31 Calcium Action Essential for muscular and neurologic activity; formation and repair of skeletal tissues; activates several enzymes that influence cell membrane permeability and muscle contraction; aids in blood clotting; activates pancreatic lipase; influences intestinal absorption of cobalamin; involved in the transmission of neurotransmitters and in metabolic processes; regulation of lymphocyte and phagocyte function through interaction with calmodulin Uses Supplement when dietary levels are low Calcium is essential for proper myocardial function. Which populations are at risk for low calcium levels? Which drugs should not be combined with calcium and/or milk products? What is an example of a common over-the-counter preparation of calcium? How does the daily recommendation of calcium for infants compare to that of adults? What are common nutritional products high in calcium?

32 Calcium (cont.) Adverse Reactions Drug Interactions
Hypercalcemia symptoms Drug Interactions Vitamin D; phytic acid (found in bran and whole-grain cereals) Nursing Implications/Patient Teaching Dietary sources What is the significance of vitamin D to calcium? How is the status of calcium influenced in the body? What two substances combine with calcium in the body to interfere with its absorption?

33 Fluoride Action Uses Strengthens enamel Reduces dental caries
What does it mean when fluoride is considered an essential trace element but not essential to life? Where in the body is fluoride concentrated?

34 Fluoride (cont.) Adverse Reactions Drug Interactions
GI distress, urticaria, and malaise; excessive salivation, mottling of teeth, GI disturbances, and nausea are seen with overdosage Drug Interactions Nursing Implications and Patient Teaching Administration; avoid glass containers when diluting fluoride; milk may decrease absorption The preparation and quantity chosen should be adjusted to the fluoride level of the local water supply.

35 Iron Action An essential mineral for the synthesis of myoglobin and hemoglobin; stimulates the hematopoietic system and increases hemoglobin to correct iron deficiency Uses Treatment of symptomatic iron deficiency; prevent hypochromic anemia during infancy, childhood, pregnancy, and breastfeeding from other anemias; after some GI surgeries What symptoms would you observe in the patient with iron deficiency anemia?

36 Iron (cont.) Adverse Reactions Drug Interactions
Nursing Implications and Patient Teaching Nutritional sources, adverse effects What dietary practices may contribute to iron deficiency? Iron absorption is increased when combined with ascorbic acid. Why would the absorption of oral iron be inhibited by antacids? Iron interferes with the absorption of tetracycline. What is the usual duration of iron therapy? The body has the capability to increase the absorption of iron during times of physiologic stress, such as pregnancy and severe blood loss.

37 Magnesium Action Uses Adverse Reactions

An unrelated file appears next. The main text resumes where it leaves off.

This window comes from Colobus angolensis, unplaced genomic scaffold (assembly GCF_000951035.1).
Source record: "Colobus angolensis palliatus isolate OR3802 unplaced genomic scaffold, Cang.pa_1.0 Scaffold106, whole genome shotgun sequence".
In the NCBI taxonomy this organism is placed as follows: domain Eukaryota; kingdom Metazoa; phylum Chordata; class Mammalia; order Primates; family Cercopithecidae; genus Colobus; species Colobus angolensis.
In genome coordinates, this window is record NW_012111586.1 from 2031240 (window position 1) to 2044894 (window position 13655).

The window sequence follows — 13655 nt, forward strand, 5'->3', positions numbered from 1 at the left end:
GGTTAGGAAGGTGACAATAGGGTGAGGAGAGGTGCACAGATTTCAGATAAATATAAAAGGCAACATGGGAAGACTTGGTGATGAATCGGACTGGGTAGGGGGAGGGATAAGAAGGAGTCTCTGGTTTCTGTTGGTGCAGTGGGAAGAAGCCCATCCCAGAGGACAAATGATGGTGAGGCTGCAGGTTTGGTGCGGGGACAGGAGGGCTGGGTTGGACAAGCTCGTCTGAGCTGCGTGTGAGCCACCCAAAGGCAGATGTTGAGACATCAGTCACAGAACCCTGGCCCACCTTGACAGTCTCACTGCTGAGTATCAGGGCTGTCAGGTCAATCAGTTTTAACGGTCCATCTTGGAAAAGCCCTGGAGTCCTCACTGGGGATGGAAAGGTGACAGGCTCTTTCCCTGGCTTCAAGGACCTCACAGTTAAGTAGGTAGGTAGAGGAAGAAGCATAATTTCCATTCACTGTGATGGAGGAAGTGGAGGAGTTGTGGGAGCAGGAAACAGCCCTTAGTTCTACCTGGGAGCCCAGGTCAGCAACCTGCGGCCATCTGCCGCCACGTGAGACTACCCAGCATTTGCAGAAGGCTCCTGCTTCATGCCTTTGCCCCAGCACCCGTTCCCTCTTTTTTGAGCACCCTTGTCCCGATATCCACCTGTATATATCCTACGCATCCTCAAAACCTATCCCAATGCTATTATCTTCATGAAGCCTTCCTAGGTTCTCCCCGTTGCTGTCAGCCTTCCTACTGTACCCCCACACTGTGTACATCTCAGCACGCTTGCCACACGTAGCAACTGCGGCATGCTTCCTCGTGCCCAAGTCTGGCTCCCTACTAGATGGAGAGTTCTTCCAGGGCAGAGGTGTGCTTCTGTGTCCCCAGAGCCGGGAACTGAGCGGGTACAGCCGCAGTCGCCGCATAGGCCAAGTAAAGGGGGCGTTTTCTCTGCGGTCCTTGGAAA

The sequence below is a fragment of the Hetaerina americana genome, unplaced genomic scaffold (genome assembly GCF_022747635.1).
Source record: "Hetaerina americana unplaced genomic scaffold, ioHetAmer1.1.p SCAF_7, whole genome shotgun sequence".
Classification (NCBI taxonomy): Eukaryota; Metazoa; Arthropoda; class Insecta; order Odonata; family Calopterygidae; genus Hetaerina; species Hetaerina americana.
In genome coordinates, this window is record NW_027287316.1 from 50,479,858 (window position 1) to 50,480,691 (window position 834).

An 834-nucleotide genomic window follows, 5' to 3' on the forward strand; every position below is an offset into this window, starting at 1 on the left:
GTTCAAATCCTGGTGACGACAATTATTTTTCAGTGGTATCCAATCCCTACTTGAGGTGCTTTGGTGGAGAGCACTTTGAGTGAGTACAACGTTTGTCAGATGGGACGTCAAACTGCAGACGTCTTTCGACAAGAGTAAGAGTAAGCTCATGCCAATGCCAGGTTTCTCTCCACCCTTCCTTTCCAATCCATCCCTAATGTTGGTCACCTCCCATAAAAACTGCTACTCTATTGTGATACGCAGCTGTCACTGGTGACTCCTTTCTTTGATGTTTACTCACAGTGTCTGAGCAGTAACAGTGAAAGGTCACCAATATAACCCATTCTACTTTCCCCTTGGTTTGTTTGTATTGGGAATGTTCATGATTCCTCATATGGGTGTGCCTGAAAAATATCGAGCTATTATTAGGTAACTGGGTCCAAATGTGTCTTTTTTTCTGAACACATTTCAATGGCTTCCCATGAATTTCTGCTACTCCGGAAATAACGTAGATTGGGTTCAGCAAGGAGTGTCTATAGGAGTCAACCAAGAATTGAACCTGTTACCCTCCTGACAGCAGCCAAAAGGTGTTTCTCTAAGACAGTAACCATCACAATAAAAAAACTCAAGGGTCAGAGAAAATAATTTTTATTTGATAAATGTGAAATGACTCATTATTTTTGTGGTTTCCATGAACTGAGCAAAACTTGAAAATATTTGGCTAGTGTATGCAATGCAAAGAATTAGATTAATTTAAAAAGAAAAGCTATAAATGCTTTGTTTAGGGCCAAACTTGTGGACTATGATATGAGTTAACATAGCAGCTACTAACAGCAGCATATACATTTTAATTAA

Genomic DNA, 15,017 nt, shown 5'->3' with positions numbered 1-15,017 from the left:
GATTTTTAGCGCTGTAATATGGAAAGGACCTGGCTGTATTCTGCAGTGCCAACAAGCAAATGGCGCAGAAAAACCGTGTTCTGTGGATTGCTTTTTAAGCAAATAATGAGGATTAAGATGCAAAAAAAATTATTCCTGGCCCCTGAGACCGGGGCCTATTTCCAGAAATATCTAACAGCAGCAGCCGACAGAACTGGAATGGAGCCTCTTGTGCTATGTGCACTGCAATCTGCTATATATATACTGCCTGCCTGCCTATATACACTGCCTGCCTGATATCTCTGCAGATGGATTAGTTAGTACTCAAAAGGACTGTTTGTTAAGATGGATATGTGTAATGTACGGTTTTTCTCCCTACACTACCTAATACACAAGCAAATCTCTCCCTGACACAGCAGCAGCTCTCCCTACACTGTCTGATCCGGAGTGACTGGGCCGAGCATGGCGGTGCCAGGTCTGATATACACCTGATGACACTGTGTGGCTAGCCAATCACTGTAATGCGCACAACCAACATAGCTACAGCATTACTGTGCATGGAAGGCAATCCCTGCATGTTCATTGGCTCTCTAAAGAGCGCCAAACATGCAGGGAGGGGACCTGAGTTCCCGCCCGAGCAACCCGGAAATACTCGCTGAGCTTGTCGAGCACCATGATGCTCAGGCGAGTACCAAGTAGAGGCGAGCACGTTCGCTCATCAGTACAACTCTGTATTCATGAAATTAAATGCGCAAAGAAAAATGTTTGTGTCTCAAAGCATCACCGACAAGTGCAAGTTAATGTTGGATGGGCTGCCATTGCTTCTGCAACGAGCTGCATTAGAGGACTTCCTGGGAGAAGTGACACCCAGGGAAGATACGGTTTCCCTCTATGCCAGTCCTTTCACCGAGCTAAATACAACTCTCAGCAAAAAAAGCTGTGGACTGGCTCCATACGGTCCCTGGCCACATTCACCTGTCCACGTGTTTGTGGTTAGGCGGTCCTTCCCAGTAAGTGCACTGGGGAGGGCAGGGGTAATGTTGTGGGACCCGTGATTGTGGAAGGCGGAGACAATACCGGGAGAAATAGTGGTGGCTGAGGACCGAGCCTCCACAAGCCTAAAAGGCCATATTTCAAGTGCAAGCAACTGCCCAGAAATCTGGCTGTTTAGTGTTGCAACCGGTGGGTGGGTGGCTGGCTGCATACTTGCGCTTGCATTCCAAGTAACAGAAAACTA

Maintains osmotic pressure, ion balance, bone structure, muscular contraction, and nerve conduction Uses Deficiencies Adverse Reactions Diarrhea Nursing Implications and Patient Teaching Cardiac monitoring Nutrition Deficiencies in magnesium may contribute to which form of cardiac dysrhythmia? What symptoms would you observe in a patient with magnesium deficiency? What food sources are rich in magnesium?

38 Manganese Action Activates many enzymes, assists in normal skeletal and connective tissue development, helps in the initiation of protein synthesis, and plays a part in the synthesis of cholesterol and fatty acids Uses Dietary supplements for multiple deficiencies Natural sources of manganese There are no known adverse effects or drug interactions. Nuts, whole-wheat cereals, and grains are the foods richest in manganese.

39 Potassium Action Principle intracellular cation of most body tissues; active in maintaining normal renal function, contraction of muscle, and transmission of nerve impulses Uses Prophylactic – nephrotic syndrome, hepatic cirrhosis with ascites, hyperaldosteronism Replacement therapy When is potassium used for replacement therapy?

40 Potassium (cont.) Adverse Reactions Drug Interactions
Nausea, vomiting, diarrhea, abdominal discomfort, GI bleeding Drug Interactions Contraindications Nursing Implications/Patient Teaching Dilution and administration; monitoring of serum blood levels; dietary sources What are the signs and symptoms associated with potassium intoxication? What are common cardiac symptoms seen with abnormal potassium levels? Aldosterone antagonists used concurrently with potassium contribute to what complication in the body?

41 Zinc Action and Uses Adverse Reactions Drug Interactions
Essential for normal growth and tissue repair, mineralization of bone, detoxification, creation of DNA, synthesis of protein Prevent zinc deficiency and aid wound healing Adverse Reactions GI, nausea and vomiting; excessive dosage; intoxication Drug Interactions Calcium Nursing Implications/Patient Teaching Dosing and nutrition What are common complaints the patient may have while taking zinc supplements? Why does the patient with a burn have a special requirement for zinc? What are the symptoms of zinc intoxication? What type of interaction occurs when calcium and zinc supplements are combined?

42 Vitamin and Mineral Deficiencies
Assessment Diagnosis Planning Implementation Evaluation Patient and family teaching Why is it important for the nurse to discuss storage for these drug products? How will the LPN/LVN evaluate the effectiveness of vitamin and mineral therapy? What assessments beyond the patient’s medical condition should you include? Why is it important to assess the patient for multiple deficiencies?